The Race to Zero National Student Design Competition was one recent venue where the rising stars of sustainable design were able to really shine. This annual contest began with 84 teams from 68 institutions spanning eight countries, all vying for the best project in one of five categories: single family detached (suburban/urban), single family attached, small multifamily, and elementary school. The finalists were invited to NREL in Golden, Colorado this spring to present their projects before peers and distinguished judges (including PHIUS Executive Director Katrin Klingenberg).

Four of the finalist teams—Prairie View A&M, Miami University, and Virginia Tech—were led by students who had earned the CPHC credential through their university. Other teams, such as IIT, were supported and mentored by established CPHC professionals.

We’ll be featuring more stories from emerging CPHC professionals in the coming weeks. And be sure to join us in Boston for the 13 th Annual North American Passive House Conference, where Race to Zero winners will be presenting on their winning submissions.

PHIUS Joins US, EU Delegates to Tour Affordable Passive Buildings

On a sweltering hot and humid summer morning last week in Washington DC, PHIUS staff joined community development and design professionals from both sides of the Atlantic on a tour of sustainable social housing. The visit to Weinberg Commons, the first affordable multifamily retrofit project to earn PHIUS+ certification, capped the weeklong DC Energy Future Exchange Tour, organized by the Ecologic Institute.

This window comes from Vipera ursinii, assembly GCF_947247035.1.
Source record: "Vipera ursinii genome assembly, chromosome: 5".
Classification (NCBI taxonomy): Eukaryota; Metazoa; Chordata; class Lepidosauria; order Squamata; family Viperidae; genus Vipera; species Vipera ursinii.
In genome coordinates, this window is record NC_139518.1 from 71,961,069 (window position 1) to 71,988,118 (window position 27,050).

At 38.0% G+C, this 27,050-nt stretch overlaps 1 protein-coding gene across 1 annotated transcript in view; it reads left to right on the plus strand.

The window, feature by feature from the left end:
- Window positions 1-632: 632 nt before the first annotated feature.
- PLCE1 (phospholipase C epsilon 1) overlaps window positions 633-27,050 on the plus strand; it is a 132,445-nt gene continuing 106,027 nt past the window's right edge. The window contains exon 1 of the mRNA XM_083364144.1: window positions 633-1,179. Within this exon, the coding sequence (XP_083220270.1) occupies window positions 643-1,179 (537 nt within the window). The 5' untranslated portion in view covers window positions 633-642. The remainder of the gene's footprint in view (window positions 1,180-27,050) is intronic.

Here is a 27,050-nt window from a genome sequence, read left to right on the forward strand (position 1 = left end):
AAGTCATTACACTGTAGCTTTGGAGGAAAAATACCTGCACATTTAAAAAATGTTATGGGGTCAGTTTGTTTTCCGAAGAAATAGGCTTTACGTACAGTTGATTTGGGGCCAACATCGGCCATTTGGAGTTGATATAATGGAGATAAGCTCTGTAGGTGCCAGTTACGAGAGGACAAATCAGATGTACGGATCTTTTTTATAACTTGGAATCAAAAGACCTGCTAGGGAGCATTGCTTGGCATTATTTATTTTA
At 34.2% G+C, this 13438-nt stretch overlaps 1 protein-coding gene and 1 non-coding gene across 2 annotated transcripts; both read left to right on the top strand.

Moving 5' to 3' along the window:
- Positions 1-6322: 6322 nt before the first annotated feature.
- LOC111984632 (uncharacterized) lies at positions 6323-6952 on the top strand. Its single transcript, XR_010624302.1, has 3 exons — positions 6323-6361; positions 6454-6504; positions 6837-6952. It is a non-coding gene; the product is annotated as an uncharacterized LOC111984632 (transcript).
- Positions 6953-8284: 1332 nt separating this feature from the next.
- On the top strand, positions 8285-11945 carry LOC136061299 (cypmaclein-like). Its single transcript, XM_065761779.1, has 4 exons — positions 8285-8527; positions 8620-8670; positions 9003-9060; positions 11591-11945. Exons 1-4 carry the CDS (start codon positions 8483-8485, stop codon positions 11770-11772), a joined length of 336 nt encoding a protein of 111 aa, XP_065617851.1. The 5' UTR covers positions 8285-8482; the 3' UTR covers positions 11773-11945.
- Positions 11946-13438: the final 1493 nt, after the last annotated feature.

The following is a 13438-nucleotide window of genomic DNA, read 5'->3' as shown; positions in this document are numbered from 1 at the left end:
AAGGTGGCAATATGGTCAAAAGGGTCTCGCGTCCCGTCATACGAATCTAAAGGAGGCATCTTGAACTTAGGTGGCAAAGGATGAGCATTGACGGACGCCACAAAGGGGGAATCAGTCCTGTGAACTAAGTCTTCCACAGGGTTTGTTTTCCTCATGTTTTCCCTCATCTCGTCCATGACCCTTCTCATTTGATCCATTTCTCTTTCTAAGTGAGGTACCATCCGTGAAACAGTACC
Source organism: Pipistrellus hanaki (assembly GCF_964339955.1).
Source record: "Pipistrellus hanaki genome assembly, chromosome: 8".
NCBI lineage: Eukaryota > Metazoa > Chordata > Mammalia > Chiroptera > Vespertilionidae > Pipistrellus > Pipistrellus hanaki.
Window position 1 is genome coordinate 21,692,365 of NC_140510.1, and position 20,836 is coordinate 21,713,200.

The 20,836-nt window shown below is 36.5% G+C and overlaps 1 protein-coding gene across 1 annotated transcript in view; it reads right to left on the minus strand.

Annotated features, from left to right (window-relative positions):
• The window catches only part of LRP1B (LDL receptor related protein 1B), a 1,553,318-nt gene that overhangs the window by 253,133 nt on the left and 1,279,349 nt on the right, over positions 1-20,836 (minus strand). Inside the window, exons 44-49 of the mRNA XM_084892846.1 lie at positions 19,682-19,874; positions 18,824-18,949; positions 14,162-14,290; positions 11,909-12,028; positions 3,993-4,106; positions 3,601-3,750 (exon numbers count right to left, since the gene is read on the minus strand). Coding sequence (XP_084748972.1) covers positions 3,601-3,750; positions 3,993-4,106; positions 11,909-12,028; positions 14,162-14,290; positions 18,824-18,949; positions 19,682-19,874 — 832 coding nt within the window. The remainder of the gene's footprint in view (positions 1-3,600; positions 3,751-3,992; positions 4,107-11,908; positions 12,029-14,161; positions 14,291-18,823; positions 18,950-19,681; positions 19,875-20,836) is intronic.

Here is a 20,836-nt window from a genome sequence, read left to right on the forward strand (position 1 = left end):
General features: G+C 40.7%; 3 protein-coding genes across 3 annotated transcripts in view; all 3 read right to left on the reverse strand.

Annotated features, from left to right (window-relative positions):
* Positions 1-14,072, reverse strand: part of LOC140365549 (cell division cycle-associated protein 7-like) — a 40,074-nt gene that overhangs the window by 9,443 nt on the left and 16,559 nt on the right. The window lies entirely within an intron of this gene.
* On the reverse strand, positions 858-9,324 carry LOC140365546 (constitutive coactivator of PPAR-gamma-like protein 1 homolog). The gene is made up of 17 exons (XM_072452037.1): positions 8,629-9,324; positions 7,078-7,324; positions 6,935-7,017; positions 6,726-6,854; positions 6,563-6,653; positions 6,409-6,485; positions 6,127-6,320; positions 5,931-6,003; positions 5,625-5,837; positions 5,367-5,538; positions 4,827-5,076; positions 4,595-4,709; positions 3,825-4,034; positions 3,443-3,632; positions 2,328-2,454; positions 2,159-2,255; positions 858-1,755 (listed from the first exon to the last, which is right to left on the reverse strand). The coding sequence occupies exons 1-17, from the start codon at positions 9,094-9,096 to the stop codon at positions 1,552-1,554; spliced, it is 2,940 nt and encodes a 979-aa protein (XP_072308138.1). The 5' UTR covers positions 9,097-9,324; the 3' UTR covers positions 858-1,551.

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The tour was led by Koray Aysin of HousingUP with Donna Rosano of Zavos Architecture + Design and Matt Fine, CPHC (formerly with Zavos). The guides described in detail the challenges and creative approaches they applied to renovate a dilapidated group of garden apartments into healthy, dignified, affordable homes for families of limited means—while also achieving ambitious energy and environmental targets. Because the developer, Housing Up, also pays the utilities, they had an incentive to invest in the building’s energy efficiency, knowing that the benefits would exceed the costs down the road. Some of the strategies the team used to hit stringent PHIUS+ energy targets included: